The filter element 83, in the embodiment shown, is a 40 micron polyurethane type element approximately one inch in diameter and one inch in length. The filter is conveniently received within the housing 77 by means of lid 93 which is held in place by alien screws 95. Because of the front mounted position of both the filter element 83 and the pneumatic pilot 45, both components of the level controller are easily accessible and are easily removed for maintenance or replacement. Because flow through the filter element 83 is from the inside thereof to the outside, cleaning is facilitated if a replacement filter is not immediately available.
In the prior art devices, changing the float type displacement element 17 or changing the length of the shaft 19 altered the movement arm of the float assembly, generally requiring that a different counterbalance spring 97 (FIG. 1) be employed. In the device of the invention, the spring 97 extends vertically between upper and lower washers 99, 101. A spacer element 103 is received about a portion of the length of the oppositely extending arm 25 and is engaged by a vertical support element 105 for interengaging the arm 25 with the spring assembly. The spring assembly itself is received between the side element 53 and the lower surface 107 by means of the vertical support element 105. In this case, the vertical support element includes an upper extent 109 received within a lateral slot 113 and a downwardly depending lower extent 111. Loosening of the retaining strip 67 by means of its allen screw 115 allows the spring assembly to be moved laterally toward and away from the housing wall 13 in a series of holes (not shown) provided in the side element 53 in order to accommodate for changes in float weights, changes in the length of the shaft 19 or other variances in configuration of the float assembly.
As best seen in FIG. 5, the pneumatic pilot 45 comprises a pilot body 46 which includes an upper chamber 115 which communicates with the supply gas passage 91 downstream of the filter element housing 77. The upper chamber 115 includes a ball 117 which is shown resting against a ball seat 119. The ball 117 is biased toward the position shown in FIG. 5 by means of coil spring 121. The ball seat 119 is a conically shaped surface which is connected to vertical passage 123, the vertical passage 123 being intersected by a lateral passage 125. The vertical passage 123 receives the upper neck portion 127 of a pilot stem 129 and includes a tapered seating surface 131 leading to a lower chamber 133. A vent passage 135 extends laterally from the lower chamber 133. A side passage 137 connects the lateral passage 125 with the lower chamber 133.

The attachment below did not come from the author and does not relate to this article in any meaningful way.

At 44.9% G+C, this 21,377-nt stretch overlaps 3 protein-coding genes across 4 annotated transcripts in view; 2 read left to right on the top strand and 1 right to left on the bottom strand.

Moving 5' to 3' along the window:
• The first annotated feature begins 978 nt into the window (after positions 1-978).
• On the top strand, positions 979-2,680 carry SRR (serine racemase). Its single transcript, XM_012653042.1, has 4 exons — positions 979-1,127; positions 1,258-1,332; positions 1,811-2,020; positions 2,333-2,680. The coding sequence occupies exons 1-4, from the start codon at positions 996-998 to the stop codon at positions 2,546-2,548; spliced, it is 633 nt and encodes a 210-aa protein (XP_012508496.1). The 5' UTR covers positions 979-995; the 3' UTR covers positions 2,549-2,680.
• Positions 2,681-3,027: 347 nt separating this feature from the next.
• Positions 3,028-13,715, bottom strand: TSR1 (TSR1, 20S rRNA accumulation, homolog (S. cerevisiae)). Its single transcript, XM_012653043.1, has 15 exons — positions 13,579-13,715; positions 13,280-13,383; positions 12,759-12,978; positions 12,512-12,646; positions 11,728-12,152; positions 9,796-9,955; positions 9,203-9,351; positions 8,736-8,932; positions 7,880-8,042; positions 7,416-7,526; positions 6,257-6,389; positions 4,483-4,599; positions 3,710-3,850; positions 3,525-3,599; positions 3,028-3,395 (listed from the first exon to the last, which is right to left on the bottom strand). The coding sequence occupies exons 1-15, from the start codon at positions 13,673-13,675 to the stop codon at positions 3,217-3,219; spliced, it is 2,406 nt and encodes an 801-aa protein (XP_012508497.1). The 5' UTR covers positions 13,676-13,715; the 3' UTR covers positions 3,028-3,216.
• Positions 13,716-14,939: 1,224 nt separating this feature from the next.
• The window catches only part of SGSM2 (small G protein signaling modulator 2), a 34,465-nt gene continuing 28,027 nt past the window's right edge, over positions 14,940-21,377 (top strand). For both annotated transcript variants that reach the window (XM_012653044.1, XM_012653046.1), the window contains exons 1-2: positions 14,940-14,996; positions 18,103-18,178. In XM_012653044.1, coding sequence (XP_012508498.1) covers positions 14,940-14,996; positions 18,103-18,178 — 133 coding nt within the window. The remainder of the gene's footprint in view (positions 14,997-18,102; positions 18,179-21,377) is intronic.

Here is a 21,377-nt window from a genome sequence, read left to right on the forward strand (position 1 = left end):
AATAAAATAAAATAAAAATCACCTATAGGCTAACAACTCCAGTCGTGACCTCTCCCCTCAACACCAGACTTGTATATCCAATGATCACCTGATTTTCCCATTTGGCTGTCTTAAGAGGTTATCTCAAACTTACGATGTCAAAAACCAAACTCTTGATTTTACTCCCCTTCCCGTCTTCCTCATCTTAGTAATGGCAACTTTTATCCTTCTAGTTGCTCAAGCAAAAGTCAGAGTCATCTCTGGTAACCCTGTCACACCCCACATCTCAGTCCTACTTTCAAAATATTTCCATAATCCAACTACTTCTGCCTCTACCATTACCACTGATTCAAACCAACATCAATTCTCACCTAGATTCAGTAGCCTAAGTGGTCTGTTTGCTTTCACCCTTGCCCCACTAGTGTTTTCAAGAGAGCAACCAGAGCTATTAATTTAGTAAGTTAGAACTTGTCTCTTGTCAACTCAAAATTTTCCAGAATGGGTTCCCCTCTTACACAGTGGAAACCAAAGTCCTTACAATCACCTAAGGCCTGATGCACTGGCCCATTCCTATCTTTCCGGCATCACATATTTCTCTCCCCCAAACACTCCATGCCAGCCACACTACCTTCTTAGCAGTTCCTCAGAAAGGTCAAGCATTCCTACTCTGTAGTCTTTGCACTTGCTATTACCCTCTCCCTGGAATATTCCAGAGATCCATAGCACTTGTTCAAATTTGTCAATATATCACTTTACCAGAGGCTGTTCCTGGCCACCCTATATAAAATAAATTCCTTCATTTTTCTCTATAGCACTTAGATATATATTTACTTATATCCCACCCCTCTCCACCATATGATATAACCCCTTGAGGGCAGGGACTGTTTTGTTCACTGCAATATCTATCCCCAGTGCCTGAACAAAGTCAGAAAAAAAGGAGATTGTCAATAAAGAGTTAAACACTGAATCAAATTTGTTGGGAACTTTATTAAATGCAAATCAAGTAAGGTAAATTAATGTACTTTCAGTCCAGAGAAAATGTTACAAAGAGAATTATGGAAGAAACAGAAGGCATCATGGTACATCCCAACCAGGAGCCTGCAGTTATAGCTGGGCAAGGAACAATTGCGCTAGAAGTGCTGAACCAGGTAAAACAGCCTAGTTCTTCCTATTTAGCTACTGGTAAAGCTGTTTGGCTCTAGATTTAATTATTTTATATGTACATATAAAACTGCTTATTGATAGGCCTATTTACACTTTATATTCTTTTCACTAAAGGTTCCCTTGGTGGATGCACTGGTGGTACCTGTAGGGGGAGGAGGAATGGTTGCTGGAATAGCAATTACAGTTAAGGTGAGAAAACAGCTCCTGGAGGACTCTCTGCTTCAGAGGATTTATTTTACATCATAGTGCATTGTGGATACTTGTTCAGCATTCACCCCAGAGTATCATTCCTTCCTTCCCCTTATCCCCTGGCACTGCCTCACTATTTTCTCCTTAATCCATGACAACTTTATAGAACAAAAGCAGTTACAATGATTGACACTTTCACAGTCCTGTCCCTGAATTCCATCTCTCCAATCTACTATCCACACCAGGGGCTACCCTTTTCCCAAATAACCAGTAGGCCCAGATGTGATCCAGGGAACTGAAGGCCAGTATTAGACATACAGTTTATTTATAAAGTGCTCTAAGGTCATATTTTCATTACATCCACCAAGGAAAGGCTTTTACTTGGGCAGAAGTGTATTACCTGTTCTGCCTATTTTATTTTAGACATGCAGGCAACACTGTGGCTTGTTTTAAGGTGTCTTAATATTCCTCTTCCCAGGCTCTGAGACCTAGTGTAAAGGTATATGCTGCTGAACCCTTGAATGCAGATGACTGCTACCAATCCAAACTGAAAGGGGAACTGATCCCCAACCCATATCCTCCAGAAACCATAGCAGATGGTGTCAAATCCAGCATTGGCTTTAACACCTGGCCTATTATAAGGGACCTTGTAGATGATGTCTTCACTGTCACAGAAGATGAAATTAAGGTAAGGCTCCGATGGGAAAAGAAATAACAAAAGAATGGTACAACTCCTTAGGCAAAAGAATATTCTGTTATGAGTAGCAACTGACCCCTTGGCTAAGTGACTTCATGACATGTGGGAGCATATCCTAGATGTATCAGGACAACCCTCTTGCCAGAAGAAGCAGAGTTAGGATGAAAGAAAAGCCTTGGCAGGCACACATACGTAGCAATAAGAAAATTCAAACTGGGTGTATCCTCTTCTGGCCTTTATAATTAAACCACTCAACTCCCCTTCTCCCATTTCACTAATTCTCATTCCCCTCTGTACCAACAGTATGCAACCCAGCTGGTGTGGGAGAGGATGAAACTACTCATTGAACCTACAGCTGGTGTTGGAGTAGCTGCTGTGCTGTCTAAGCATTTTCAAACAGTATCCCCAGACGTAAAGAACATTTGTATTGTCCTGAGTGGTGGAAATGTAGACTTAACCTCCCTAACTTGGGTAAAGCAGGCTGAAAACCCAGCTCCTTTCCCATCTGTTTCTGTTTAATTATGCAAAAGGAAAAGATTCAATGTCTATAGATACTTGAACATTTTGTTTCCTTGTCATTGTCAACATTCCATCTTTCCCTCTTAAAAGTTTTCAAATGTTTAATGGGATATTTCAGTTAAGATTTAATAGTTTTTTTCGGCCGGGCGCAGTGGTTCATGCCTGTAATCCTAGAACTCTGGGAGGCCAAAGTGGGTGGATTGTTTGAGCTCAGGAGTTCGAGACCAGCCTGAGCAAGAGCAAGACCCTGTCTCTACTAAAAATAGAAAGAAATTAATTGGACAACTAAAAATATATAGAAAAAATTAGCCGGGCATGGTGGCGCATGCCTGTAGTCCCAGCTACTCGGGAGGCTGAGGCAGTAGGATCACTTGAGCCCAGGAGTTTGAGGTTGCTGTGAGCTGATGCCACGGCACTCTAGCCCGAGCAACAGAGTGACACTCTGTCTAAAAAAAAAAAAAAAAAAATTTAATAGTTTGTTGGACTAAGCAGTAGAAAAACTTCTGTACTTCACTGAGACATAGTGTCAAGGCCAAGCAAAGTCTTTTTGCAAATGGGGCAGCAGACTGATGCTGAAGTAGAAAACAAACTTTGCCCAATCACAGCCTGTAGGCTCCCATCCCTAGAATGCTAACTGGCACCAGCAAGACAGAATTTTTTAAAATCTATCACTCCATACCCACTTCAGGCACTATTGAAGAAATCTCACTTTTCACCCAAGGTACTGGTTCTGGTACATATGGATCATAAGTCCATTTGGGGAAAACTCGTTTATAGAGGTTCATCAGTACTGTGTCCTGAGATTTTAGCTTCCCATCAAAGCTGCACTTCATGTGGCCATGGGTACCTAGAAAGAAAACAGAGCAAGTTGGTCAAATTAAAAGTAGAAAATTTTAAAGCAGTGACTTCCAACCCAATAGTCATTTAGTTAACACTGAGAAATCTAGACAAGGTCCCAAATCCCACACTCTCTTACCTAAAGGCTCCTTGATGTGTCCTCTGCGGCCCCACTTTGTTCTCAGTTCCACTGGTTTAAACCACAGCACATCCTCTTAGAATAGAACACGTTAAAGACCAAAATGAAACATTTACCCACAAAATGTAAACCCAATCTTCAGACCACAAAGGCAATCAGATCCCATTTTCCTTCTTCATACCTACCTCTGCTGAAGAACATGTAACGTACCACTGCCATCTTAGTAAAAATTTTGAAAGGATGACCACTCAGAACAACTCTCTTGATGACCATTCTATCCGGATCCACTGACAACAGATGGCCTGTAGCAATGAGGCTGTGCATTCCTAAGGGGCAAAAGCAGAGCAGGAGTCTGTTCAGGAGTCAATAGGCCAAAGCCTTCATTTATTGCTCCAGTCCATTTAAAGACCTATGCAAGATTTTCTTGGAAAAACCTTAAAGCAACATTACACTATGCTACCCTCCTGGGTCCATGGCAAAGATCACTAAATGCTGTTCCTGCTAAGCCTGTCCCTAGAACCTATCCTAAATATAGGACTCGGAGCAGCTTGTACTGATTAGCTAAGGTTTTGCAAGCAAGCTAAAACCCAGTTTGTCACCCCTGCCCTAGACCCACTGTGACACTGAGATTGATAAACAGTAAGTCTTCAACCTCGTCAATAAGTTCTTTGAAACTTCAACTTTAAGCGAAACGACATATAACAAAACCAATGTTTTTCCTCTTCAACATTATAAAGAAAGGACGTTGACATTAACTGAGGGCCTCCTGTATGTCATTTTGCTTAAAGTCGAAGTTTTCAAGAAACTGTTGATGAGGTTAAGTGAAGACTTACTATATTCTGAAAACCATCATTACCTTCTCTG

The pilot stem 129 is supported within the lower chamber 133 by means of an upper flexible diaphragm 139 and a lower flexible diaphragm 141. The pilot stem 129 also includes a vertical bore 143 which terminates in an upper mouth opening 145 and which communicates at the opposite extent with lower openings 147, 149 which extend in a transverse direction from the vertical bore 143. In some embodiments of the invention, a second coil spring 122 (FIG. 9) may be located about the exposed portion of the pilot stem 129 adjacent the openings 147, 149 above a ledge 124 to bias the stem 129 downwardly with respect to the lower surface 150 of the pilot body 46.
With reference to FIGS. 6-8, the pneumatic pilot 45 is placed in the "snap-acting mode" by leaving the vent passage 135 unplugged. When the vent passage 135 is unplugged, diaphragm 139 is activated by means of the gas pressure in passages 135 and 137 and the seat formed between the ball 117 and mouth opening 145 (FIG. 5) of the pilot stem 129 referred to as the "mouth seat" is constantly closed. Note that another seat can be formed between the ball and the seat 119 in certain positions (FIGS. 6 and 7) of the pilot stem referred to as the "ball seat."
In the snap-acting position, the pneumatic pilot uses the ball seat as well as a seat formed between the pilot upper shoulder 151 and the tapered seating surface 131, referred to as the "pilot seat" herein. The pneumatic pilot also uses the forces which act upon both the upper diaphragm 139 and the lower diaphragm 141 due to gas pressure within the passages 135, 137 and the vent openings 147, 149. The mouth seat is constantly closed. The ball seat controls the supply gas entering the pilot through the supply gas passage 91. The pilot seat controls the pilot gas venting to the atmosphere through the vent passage 135 and the openings 147, 149.